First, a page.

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DARPA Wants AI to Learn Language as Human Babies Do

The Pentagon’s research wing is funding efforts to build AI language systems that learn more like people and less like machines.

The latest artificial intelligence project at Pentagon’s research office is shedding new light on the phrase “mean what you say.”

The Defense Advanced Research Projects Agency on Thursday announced it would begin funding research to reshape the way AI language systems like Alexa and Siri learn to speak. Instead of crunching gargantuan datasets to learn the ins and outs of language, the agency wants the tech to teach itself by observing the world like human babies do.

Using this approach, the Grounded Artificial Intelligence Language Acquisition, or GAILA, program aims to build AI tools that understand the meaning of what they’re saying instead of stringing together words based on statistics.

“Children learn to decipher which aspects of an observed scenario relate to the different words in the message from a tiny fraction of the examples that [machine-learning] systems require,” DARPA officials wrote in the solicitation.  “ML technology is also brittle, incapable of dealing with new data sources, topics, media, and vocabularies. These weaknesses of ML as applied to natural language are due to exclusive reliance on the statistical aspects of language, with no regard for its meaning.”

Teams participating in the program will be expected to build a theoretical model for training AI systems to speak by associating audible sounds with visual cues—videos, images and live demonstrations. Unlike today’s systems, which rely on carefully labeled datasets and explicit training, the AI developed under GAILA would use logic and inference. While today’s tools only “know” what it’s explicitly told by developers and datasets, GAILA’s tech would be able to correctly interpret situations it’s never seen before.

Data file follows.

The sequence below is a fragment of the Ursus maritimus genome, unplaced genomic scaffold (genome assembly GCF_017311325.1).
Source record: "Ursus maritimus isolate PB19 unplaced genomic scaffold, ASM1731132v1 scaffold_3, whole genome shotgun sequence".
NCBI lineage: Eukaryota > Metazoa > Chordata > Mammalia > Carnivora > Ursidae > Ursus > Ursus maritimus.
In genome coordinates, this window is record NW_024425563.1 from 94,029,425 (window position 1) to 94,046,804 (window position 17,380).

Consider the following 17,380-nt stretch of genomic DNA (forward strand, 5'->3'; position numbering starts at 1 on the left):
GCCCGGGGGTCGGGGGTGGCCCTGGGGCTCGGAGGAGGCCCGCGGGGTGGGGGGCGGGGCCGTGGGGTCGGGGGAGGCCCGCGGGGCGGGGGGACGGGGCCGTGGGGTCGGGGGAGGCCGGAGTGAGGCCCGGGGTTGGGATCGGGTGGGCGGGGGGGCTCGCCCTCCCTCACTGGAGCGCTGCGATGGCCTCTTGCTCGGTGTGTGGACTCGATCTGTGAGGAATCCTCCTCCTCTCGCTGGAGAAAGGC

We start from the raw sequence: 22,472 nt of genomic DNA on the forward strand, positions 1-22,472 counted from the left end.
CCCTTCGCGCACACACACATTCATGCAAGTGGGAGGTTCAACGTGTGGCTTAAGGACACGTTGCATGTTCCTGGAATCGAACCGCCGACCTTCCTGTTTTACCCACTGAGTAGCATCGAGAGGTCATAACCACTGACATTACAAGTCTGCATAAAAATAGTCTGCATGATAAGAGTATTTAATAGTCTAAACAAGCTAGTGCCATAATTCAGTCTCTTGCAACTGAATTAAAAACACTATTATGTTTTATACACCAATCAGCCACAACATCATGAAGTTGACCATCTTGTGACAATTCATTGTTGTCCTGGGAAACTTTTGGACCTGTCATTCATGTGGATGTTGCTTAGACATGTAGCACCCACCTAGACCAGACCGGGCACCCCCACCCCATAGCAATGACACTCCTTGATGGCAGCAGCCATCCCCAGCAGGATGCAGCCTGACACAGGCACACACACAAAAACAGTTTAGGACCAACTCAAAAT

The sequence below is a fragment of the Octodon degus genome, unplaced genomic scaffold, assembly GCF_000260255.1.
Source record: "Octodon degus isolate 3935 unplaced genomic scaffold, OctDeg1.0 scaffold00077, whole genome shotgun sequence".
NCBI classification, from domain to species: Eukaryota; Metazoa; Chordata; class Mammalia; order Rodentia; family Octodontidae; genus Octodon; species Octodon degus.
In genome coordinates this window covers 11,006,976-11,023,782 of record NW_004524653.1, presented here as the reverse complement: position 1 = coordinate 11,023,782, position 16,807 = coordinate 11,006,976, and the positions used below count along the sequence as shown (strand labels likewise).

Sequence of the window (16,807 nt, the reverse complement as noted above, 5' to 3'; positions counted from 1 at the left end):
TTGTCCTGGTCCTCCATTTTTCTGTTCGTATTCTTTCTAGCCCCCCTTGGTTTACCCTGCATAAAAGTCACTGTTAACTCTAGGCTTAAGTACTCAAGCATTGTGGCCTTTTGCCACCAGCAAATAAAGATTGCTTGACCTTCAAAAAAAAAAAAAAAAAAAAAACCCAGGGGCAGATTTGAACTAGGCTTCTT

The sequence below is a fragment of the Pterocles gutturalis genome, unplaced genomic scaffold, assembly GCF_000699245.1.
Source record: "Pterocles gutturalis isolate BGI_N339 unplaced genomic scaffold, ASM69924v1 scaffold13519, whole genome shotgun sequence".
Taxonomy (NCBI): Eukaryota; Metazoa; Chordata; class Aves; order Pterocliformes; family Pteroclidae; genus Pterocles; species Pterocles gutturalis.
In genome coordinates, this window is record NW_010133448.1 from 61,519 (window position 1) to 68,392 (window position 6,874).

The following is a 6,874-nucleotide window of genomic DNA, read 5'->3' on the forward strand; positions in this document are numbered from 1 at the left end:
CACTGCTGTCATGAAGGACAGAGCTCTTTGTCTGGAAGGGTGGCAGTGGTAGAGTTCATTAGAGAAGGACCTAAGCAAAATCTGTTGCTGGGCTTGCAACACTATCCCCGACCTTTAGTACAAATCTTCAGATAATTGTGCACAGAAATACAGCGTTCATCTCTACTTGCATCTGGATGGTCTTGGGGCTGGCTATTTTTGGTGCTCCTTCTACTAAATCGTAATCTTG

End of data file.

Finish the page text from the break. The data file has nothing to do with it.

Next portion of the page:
Ultimately, teams will build a working prototype that learns and understands English text and speech from scratch, according to the solicitation.

“As the vocabulary, concepts, and linguistic constructions are augmented, the machine should gain the ability to describe increasingly complex events and relations,” officials wrote.

Project will be divided into two phases—a feasibility study and proof of concept—and be eligible for up to $1 million in funding. Proposals are due April 26 and research will officially kick off June 25.

The program comes as part of DARPA’s AI Exploration initiative, which provides rapid bursts of funding for a slew of high-risk, high-reward AI research projects. Over the next five years, the agency will pour some $2 billion into developing so-called “third-wave” artificial intelligence capable of logical reasoning and human-like communication.